Q&A with Sleep Expert Malia Jacobson

by Abby on January 23, 2012

Malia Jacobson, sleep expert and authorOne great thing about being a journalist or blogger or anyone who gets to interview people is that you can call up pretty much any expert you want and get professional advice for free. Of course, it’s nice if you’re not entirely self-serving and share this advice to benefit your readers. So I’m just going to go ahead and assume that many of you have the same questions I do for Malia Jacobson, sleep journalist and author of Ready, Set, Sleep: 50 Ways to Help Your Child Sleep, So You Can Sleep Too. M’kay?

Q: Hi, Malia! Thanks for being here today to answer my our sleep questions. My first question is, at what age do most children drop their afternoon nap? My son is almost 3 and showing signs of giving up the precious 90-120 minute window of freedom and opportunity I hold sacred as a work-at-home mom. What should I do?

A: As a fellow WAHM who treasures her toddler’s nap, I understand your dismay. Most children (emphasis on most) stop taking daily afternoon naps at 3. Around 10 percent drop naps at 2, and a handful continue to nap until age 5, but in my experience, most children who are getting adequate nighttime sleep will stop taking a daily nap between 3 and 4.

There are a few things you can do to promote healthy rest and a consistent sleep routine while he’s in the process of giving up his nap.

Option 1. You can offer a nap every other day, or on a two-days-on, one-day-off schedule. This approach has some advantages: On “nap” days, you can allow him to take a long 90-120 minute nap, and you’ll have “no-nap” days free to run errands outside the house without being tied to a nap schedule. The major con is that your son may become overtired on the days without a nap.

Option 2. You can continue offering a daily nap, but shorten his naps to one hour. I know—you cherish those two-hour naps (you and me both!). But I think you’ll agree that a one-hour nap is better than no nap. I prefer this approach over option 1, because it allows the child to maintain a consistent routine day-to-day and prevents the overtiredness that results from nap deprivation.

Option 3. You can adjust his hours of nighttime rest by either moving bedtime later or waking earlier him in the morning. This generates the “little bit” of extra tiredness and encourages a daily nap. Proceed with a bit of caution here; this approach is not suited for kids with bedtime or nighttime sleep problems, but can work well for children who are generally well-rested, especially those who tend to sleep later in the morning. It’s important to note that you don’t want to move bedtime too late, or wake your child too early, simply to encourage a nap. So delaying bedtime by 30 minutes is reasonable; moving it 2 hours later isn’t.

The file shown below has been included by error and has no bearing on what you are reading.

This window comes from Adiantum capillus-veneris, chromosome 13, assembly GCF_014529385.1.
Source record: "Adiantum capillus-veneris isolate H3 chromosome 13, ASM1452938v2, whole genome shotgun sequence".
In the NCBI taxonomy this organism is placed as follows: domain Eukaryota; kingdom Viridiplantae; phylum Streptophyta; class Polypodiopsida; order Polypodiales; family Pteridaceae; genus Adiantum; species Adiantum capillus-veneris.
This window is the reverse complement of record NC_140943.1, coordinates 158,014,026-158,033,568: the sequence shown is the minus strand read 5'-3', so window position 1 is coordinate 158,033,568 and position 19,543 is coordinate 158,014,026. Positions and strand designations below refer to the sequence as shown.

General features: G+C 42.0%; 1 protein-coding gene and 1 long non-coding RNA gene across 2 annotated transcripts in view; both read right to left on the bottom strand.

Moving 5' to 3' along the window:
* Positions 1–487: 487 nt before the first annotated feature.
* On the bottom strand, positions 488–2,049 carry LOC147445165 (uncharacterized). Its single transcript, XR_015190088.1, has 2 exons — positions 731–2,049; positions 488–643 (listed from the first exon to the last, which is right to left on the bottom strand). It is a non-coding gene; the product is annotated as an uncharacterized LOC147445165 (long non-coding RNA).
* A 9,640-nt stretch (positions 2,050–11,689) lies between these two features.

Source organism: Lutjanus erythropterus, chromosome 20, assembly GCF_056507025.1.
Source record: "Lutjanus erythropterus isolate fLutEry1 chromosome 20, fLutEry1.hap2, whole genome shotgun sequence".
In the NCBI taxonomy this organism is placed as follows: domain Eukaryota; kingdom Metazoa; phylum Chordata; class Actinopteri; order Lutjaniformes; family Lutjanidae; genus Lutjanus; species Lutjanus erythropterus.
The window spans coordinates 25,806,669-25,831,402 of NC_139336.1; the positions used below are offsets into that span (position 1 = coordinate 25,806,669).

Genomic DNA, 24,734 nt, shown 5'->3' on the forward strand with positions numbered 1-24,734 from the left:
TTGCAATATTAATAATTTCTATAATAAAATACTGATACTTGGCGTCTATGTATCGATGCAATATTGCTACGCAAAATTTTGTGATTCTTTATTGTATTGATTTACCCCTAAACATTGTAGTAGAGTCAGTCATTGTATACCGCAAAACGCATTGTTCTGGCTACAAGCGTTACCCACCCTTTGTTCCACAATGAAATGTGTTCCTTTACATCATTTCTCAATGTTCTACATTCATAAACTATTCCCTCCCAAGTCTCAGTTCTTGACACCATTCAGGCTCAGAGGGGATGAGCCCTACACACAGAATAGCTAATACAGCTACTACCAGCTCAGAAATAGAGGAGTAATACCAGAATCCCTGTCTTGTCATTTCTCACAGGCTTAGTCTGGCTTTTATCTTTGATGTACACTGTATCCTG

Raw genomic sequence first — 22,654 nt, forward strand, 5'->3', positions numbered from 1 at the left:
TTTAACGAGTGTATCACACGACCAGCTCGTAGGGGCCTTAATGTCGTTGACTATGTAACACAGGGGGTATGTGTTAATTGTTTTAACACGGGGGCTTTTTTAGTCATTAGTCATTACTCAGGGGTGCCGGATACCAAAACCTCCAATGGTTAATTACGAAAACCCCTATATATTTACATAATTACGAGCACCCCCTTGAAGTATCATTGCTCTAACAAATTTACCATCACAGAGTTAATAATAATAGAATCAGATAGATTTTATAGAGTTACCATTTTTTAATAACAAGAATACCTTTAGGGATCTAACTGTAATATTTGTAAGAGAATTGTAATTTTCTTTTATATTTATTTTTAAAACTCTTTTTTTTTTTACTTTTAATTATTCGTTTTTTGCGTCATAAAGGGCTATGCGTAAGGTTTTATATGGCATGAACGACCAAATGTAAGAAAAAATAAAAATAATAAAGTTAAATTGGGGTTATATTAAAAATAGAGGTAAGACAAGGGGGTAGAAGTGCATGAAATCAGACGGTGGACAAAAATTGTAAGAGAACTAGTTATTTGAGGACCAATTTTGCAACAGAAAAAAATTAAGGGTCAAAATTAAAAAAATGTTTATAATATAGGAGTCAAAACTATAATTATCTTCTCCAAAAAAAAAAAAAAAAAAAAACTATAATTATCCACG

These tactics can help your son continue napping regularly for as long as he needs to. When he skips a nap every day for longer than a week, he’s probably headed out of Napville for good (sorry!).

I use option 3 for my own 2yo—she naps beautifully as long as she’s awake by 7 am. Since your little guy already wakes up pretty early, I recommend that you give option 2 a shot.

Q: My son is also at the age when we’re considering moving him from a crib to a toddler or twin bed. But I’m worried this change will negatively impact his sleep. What are your thoughts on this?

A: At your son’s age (nearly 3) many kids are ready to transition to a toddler bed, and most parents find that the transition is easier than they anticipated. The best reasons to move your child to a toddler or “big kid” bed relate to safety (he’s climbing out of the crib), comfort (he’s physically too tall or large for the crib), or practicality (a new baby needs the crib). If any of those reasons ring true for you, make the move. But if none of those reasons apply, there’s no reason to rush a move to a toddler bed.

When it comes to a child’s sleep, it’s not a great idea to try to implement too many changes at once. In your case, I would recommend addressing the nap transition first, before you move him to a toddler bed (toddlers who resist naps are usually even less inclined to nap in a big kid bed). When his nap routine evens out, or he appears to be dropping naps entirely, start planning the move to a toddler bed.

Q: Since I have 2 boys and no guest room or home office, we’re considering having our kids share a bedroom. They are excited about the possibility of bunk beds, but I am concerned that one or both won’t get the sleep they need. My younger son tends to be an earlier riser, not to mention loud enough to wake the dead. What are your thoughts on this?

A: When you’re considering moving kids to a shared bedroom, it’s worth asking yourself a few questions before making the move:

  • Are both kids usually tired and ready to fall asleep quickly at lights-out without resisting or delaying bedtime?
  • Have both children given up daily naps?
  • Do both children sleep soundly enough to sleep through the other child’s noise?

If you can answer all three questions with a “yes,” starting shopping for a bunk bed! Around the time a younger child gives up his afternoon nap is a good time to move to shared room, for a couple of reasons. First, your younger child will be more likely to fall asleep quickly at bedtime without a daily nap. Second, delaying the move to a shared room ensures that your younger child won’t need to nap in the shared bedroom (which necessitates banning the older child from going into his room for a couple of hours a day).

For more practical sleep tips for ages 0-3, Ready, Set, Sleep is available in PDF or Kindle form.

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{ 8 comments… read them below or add one }

Lou Mello January 23, 2012 at 6:51 am

I need a nap.


Malia January 25, 2012 at 3:33 pm

Well, grown-ups need naps too. Hope you got one, Lou. 🙂


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